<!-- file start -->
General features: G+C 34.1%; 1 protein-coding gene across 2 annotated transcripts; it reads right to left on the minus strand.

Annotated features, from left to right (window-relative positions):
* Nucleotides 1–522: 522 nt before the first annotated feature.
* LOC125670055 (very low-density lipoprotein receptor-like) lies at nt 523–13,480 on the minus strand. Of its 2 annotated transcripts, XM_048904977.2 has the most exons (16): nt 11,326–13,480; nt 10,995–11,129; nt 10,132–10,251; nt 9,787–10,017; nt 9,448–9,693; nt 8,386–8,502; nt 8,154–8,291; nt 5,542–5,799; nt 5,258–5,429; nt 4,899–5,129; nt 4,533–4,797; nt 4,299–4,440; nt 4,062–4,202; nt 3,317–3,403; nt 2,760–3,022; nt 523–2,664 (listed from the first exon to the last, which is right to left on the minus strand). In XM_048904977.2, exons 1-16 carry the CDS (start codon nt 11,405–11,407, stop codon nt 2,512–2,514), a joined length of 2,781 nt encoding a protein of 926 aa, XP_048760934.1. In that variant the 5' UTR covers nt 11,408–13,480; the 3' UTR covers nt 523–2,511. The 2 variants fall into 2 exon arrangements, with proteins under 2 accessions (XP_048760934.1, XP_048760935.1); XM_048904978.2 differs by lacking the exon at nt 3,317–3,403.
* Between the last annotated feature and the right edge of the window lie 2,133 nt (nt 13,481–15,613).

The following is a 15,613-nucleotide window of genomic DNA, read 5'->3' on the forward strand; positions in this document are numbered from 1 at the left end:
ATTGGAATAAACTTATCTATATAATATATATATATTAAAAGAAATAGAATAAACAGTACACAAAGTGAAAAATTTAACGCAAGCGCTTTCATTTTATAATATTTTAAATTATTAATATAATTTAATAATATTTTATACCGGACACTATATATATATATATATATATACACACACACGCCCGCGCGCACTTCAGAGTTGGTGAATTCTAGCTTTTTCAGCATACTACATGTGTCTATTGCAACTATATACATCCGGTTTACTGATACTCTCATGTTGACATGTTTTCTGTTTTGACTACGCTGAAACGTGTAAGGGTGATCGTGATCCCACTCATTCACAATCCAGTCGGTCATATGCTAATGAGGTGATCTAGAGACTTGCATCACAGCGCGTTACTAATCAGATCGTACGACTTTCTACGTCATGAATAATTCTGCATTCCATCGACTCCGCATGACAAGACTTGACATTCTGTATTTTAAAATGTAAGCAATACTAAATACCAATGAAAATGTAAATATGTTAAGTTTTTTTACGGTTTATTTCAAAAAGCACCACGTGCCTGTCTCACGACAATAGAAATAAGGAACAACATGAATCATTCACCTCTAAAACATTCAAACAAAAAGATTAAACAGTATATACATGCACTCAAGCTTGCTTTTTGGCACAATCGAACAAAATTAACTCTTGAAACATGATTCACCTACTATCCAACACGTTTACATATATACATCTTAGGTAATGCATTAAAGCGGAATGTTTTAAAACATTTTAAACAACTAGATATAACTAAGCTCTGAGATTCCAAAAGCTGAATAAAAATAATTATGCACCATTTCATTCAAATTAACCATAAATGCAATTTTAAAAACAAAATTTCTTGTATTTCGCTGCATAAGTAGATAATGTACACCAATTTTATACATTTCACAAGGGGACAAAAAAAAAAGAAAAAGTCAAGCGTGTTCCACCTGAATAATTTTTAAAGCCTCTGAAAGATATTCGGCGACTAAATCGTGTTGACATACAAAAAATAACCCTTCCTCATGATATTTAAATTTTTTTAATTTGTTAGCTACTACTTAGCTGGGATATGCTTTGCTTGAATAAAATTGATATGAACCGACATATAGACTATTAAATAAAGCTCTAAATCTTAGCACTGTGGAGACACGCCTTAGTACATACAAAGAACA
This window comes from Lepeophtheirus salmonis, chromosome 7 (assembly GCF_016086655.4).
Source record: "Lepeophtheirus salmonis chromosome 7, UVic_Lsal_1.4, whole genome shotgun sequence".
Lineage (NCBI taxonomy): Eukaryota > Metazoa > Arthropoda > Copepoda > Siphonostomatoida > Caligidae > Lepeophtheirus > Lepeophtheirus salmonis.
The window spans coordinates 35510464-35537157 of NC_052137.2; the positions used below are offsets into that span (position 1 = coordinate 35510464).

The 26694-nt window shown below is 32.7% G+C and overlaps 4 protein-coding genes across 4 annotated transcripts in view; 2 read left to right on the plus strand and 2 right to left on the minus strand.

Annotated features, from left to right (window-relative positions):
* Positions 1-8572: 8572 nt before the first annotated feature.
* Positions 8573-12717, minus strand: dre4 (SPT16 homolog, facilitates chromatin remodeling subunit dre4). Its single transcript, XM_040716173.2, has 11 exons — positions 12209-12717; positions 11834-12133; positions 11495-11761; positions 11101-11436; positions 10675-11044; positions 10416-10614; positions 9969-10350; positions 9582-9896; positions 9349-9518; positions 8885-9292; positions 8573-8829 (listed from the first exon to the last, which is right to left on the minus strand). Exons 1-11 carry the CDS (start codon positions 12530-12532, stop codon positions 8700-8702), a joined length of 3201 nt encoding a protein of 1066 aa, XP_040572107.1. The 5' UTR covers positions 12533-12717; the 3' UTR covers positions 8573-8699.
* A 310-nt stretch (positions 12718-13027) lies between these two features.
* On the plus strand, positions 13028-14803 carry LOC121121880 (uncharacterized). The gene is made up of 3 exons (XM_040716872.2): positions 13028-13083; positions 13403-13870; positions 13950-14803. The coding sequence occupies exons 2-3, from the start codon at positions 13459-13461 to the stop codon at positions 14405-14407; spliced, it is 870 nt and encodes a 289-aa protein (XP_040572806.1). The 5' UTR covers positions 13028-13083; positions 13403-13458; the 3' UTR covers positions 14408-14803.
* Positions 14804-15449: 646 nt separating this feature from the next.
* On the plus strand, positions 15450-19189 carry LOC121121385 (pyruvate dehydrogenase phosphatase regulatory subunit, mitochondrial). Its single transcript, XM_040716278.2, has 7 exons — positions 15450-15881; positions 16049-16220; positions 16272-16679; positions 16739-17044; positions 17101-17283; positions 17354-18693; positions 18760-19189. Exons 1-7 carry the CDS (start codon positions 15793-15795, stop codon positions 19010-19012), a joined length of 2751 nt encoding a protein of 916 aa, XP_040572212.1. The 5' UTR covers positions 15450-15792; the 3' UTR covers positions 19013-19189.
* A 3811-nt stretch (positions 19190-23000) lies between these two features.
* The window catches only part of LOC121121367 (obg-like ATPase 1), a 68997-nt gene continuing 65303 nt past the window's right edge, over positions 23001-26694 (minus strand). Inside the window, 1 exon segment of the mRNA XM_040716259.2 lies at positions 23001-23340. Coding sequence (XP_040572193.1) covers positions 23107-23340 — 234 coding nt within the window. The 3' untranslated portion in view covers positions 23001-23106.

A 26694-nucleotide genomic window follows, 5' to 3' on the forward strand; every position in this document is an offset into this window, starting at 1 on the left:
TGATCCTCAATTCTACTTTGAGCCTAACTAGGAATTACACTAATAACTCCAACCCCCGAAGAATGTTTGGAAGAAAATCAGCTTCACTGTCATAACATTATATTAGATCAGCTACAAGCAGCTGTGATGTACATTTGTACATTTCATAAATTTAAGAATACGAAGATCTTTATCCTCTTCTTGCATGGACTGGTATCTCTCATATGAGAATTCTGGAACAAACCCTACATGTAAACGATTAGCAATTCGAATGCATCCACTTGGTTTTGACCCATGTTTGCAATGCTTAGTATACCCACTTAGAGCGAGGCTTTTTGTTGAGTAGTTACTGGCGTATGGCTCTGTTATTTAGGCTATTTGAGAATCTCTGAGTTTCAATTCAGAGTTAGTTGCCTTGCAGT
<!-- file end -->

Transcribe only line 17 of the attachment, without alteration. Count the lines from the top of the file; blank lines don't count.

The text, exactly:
* On the plus strand, positions 13028-14803 carry LOC121121880 (uncharacterized). The gene is made up of 3 exons (XM_040716872.2): positions 13028-13083; positions 13403-13870; positions 13950-14803. The coding sequence occupies exons 2-3, from the start codon at positions 13459-13461 to the stop codon at positions 14405-14407; spliced, it is 870 nt and encodes a 289-aa protein (XP_040572806.1). The 5' UTR covers positions 13028-13083; positions 13403-13458; the 3' UTR covers positions 14408-14803.